Sunday, October 31, 2010

Happy Halloween!

As they entered the partially harvested, moonlit cornfield, Cricket snorted and swung her head from side to side. She eyed with alarm the stalks of dried corn that stood like skeletons of their former selves. The wind sent the dead leaves into a frenzy of rustling, like the clicking of miniature bones. Dustin pressed his heels into the mare's sides, but she refused to move faster than a nervous prance.
"Haunted Hayride" in the anthology A Horse For All Seasons by Sheila Kelly Welch (1994)

With a jack o'lantern glowing out front and a surprising number of children trick-or-treating to the house (including one girl dressed as an equestrian! true story!), I am driven to a holiday posting. However, I do not have a suitable review and, inexplicably, horse books with a Halloween theme are thin on the ground, outside series books. In the short story quoted above, however, I hit a perfect connection to my last post; in Welch's tale, a teenage hayride goes awry when the organizer's little brother swipes her barrel-racing mare and stages a little Headless Horseman action.

Mr. McFadden's Halloween by Rumer Godden (1975)
Phantom Rider: Ghost Horse by Janni Lee Simner
Phantom Rider: The Haunted Trail by Janni Lee Simner(1996)
Phantom Rider: Ghost Vision by Janni Lee Simner(1996)
The Saddle Club: Horse Magic (#47) by Bonnie Bryant (1995)
The Saddle Club: Ghost Rider (#24) by Bonnie Bryant (1992)
The Great Pumpkin Ride by Laura Hesse (2004)
Riding Academy: Mary Beth's Haunted Ride by Alison Hart (1994)
Pony Tails: Corey And The Spooky Pony by Bonnie Bryant (1996)
Animal Ark: Pony In A Pumpkin Patch (#49) by Ben M. Baglio (2006)

Ghost Stories with Horse
Mystery Horse by Margaret Goff Clark (1972)
Gypsy And The Moonstone Stallion by Sharon Wagner (1980)
The Mystery Of The Crimson Ghost by Phyllis A. Whitney (1969)
Sydney's Ghost by Carol Iden (1969)
The Ghost Pony by Lynn Hall (1978) (aka The Mystery Of Pony Hollow)
Ghost Horse by George Edward Stanley (2000)

Wednesday, October 27, 2010

The Headless Horseman

In college, I had a job as a witch at a Halloween hayride. We witches lurked in a dark corner of woods and when a wagon meandered past, we charged out and pretended to attack, screaming and cackling and clawing at the customers. Around 9pm, the kids and adolescents were replaced by teens and young adults, often drunk, who fought back with screaming insults and beer bottles. The tractor would carry them away before anyone got mauled, chugging off through the low, wet fields to do battle with the zombies next door. On busy nights, we'd be chasing one wagon as the next appeared behind us, and we'd have to roar back to the cauldron (which periodically caught on fire), on weekends the local cops would drive through, grinning, to round up an ornerier-than-usual customer. On slow nights, we'd walk down the road to visit with the neighbors - Freddy Krueger, Frankenstein's Monster, the zombies, the mad scientist and his victim. It paid minimum wage, but all in all, it was a highly satisfying job. The only downside was that I was on the opposite side of the property from the Headless Horseman, whose black horse I sometimes glimpsed as I drove into the parking lot.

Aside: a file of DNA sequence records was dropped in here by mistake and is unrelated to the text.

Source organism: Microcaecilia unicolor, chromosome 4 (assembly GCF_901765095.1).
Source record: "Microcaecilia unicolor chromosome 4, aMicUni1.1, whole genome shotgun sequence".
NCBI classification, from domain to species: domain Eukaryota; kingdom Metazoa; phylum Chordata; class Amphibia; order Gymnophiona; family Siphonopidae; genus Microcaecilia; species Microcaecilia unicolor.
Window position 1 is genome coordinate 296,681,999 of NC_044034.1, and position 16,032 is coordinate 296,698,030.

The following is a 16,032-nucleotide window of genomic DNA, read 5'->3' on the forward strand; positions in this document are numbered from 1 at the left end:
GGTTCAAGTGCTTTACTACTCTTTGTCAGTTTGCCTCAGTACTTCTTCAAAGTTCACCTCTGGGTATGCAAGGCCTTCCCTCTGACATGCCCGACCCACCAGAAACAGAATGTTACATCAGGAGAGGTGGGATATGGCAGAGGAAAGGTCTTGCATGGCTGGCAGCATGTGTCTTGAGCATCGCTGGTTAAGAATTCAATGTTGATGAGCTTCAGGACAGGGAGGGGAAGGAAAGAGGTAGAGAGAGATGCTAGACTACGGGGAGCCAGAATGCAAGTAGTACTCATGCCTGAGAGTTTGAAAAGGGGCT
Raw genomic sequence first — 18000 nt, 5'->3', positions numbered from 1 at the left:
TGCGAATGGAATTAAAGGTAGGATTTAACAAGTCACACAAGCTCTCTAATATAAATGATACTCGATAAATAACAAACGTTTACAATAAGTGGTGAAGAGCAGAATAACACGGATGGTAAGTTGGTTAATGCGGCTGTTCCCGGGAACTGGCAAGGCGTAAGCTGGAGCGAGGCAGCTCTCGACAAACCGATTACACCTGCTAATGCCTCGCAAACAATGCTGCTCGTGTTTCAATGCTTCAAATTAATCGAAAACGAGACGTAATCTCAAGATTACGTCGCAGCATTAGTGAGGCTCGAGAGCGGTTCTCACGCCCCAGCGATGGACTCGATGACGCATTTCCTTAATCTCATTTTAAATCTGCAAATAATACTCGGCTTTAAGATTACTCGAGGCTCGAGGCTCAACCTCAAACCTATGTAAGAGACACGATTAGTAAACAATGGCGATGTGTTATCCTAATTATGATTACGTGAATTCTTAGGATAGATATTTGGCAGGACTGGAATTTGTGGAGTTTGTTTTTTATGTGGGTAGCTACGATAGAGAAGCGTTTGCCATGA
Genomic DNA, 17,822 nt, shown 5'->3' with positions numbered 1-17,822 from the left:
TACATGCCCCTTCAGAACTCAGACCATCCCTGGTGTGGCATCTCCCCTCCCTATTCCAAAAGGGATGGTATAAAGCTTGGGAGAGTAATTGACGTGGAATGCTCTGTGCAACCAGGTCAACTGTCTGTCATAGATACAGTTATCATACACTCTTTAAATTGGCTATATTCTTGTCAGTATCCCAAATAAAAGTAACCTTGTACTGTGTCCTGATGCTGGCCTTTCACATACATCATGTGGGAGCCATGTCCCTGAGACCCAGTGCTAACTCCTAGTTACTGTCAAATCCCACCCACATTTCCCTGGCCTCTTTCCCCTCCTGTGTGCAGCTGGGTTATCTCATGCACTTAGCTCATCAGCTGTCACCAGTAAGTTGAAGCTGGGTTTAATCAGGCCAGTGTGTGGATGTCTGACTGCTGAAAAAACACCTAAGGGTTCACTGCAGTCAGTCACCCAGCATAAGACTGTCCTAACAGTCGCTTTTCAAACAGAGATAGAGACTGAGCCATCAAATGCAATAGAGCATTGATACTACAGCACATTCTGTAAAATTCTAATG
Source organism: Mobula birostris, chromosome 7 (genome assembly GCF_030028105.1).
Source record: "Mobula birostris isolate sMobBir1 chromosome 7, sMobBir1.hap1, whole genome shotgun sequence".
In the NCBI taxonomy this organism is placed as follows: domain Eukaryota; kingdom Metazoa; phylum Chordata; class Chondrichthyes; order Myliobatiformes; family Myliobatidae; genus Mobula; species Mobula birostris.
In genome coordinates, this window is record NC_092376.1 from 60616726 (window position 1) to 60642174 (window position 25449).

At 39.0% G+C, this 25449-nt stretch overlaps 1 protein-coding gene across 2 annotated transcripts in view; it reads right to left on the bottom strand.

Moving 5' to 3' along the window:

The Headless Horseman Pursuing Ichabod Crane, by John Quidor (1801-1881)
Oil, 26 7/8 x 33 7/8 in., Smithsonian American Art Museum.
Public domain via Wikimedia commons

The animal he bestrode was a broken down plow horse that had outlived almost everything but his viciousness He was gaunt and shagged with a ewe neck and a head like a hammer his rusty mane and tail were tangled and knotted with burrs one eye had lost its pupil and was glaring and spectral but the other had the gleam of a genuine devil in it Still he must have had fire and mettle in his day if we may judge from his name which was Gunpowder.

Google Books - The Legend Of Sleepy Hollow

Thursday, October 14, 2010

Circus Doctor (1951) - nonfiction

I was standing at a bus stop in Philadelphia once, waiting dreamily for my ever-tardy public transit choice to heave into view through a spring rain, when an unusually designed truck stopped in front of me for a red light. And a small elephant looked out the half-open side door. I gazed in at the elephant, the elephant gazed out at the bus stop, the light changed, and we all went back to our lives. The circus, obviously, was in town.

I've never really liked circuses; the massive Ringling operation, the folksy modern-day tent shows, and the animal-less Cirque all leave me cold. That is, the shows leave me cold. The idea of being part of the circus, on the other hand, is fabulous. All that color and drama to take you away from drab and sordid reality. From Toby Tyler to The Greatest Show On Earth, I've always been a sucker for a circus story.

Plus, classic circus stories are like Westerns; even when they're bad, they have horses.

Circus Doctor

J.Y. Henderson, told to Richard Taplinger

1951, Little, Brown and Company

... the circus's biggest preoccupation was with its horses: Ringling Brothers had a fortune tied up in what was undoubtedly the most beautiful collection of horses in the world. They wanted everything possible done for the rest of their animals too, but experience had taught them that they couldn't expect that to be too much.